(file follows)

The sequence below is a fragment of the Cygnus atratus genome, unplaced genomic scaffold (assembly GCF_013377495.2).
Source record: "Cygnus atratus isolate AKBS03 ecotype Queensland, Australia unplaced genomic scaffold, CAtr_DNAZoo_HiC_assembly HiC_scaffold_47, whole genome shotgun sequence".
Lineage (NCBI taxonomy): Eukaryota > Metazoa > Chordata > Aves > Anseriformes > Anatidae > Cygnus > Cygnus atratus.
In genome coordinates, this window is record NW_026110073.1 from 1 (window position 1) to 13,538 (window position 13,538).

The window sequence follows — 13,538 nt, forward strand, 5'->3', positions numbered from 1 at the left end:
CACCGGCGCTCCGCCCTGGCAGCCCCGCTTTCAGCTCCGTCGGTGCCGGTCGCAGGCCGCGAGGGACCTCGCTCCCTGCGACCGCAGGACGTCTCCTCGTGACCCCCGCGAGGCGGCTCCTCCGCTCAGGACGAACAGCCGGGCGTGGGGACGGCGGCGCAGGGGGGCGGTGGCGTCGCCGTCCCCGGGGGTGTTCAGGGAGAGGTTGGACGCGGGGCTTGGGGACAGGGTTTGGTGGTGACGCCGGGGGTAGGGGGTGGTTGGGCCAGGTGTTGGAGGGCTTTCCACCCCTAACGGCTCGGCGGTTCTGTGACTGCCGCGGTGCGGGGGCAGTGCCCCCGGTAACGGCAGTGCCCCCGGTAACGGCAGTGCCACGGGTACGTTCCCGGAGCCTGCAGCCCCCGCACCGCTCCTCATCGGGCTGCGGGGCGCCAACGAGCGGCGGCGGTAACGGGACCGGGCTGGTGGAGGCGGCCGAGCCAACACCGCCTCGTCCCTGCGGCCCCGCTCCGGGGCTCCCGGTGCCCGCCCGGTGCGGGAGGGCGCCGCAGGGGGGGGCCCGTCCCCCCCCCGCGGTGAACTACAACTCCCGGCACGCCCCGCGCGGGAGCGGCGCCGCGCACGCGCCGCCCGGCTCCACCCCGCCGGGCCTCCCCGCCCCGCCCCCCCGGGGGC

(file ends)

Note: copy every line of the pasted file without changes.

The sequence below is a fragment of the Cygnus atratus genome, unplaced genomic scaffold (assembly GCF_013377495.2).
Source record: "Cygnus atratus isolate AKBS03 ecotype Queensland, Australia unplaced genomic scaffold, CAtr_DNAZoo_HiC_assembly HiC_scaffold_47, whole genome shotgun sequence".
Lineage (NCBI taxonomy): Eukaryota > Metazoa > Chordata > Aves > Anseriformes > Anatidae > Cygnus > Cygnus atratus.
In genome coordinates, this window is record NW_026110073.1 from 1 (window position 1) to 13,538 (window position 13,538).

The window sequence follows — 13,538 nt, forward strand, 5'->3', positions numbered from 1 at the left end:
CACCGGCGCTCCGCCCTGGCAGCCCCGCTTTCAGCTCCGTCGGTGCCGGTCGCAGGCCGCGAGGGACCTCGCTCCCTGCGACCGCAGGACGTCTCCTCGTGACCCCCGCGAGGCGGCTCCTCCGCTCAGGACGAACAGCCGGGCGTGGGGACGGCGGCGCAGGGGGGCGGTGGCGTCGCCGTCCCCGGGGGTGTTCAGGGAGAGGTTGGACGCGGGGCTTGGGGACAGGGTTTGGTGGTGACGCCGGGGGTAGGGGGTGGTTGGGCCAGGTGTTGGAGGGCTTTCCACCCCTAACGGCTCGGCGGTTCTGTGACTGCCGCGGTGCGGGGGCAGTGCCCCCGGTAACGGCAGTGCCCCCGGTAACGGCAGTGCCACGGGTACGTTCCCGGAGCCTGCAGCCCCCGCACCGCTCCTCATCGGGCTGCGGGGCGCCAACGAGCGGCGGCGGTAACGGGACCGGGCTGGTGGAGGCGGCCGAGCCAACACCGCCTCGTCCCTGCGGCCCCGCTCCGGGGCTCCCGGTGCCCGCCCGGTGCGGGAGGGCGCCGCAGGGGGGGGCCCGTCCCCCCCCCGCGGTGAACTACAACTCCCGGCACGCCCCGCGCGGGAGCGGCGCCGCGCACGCGCCGCCCGGCTCCACCCCGCCGGGCCTCCCCGCCCCGCCCCCCCGGGGGC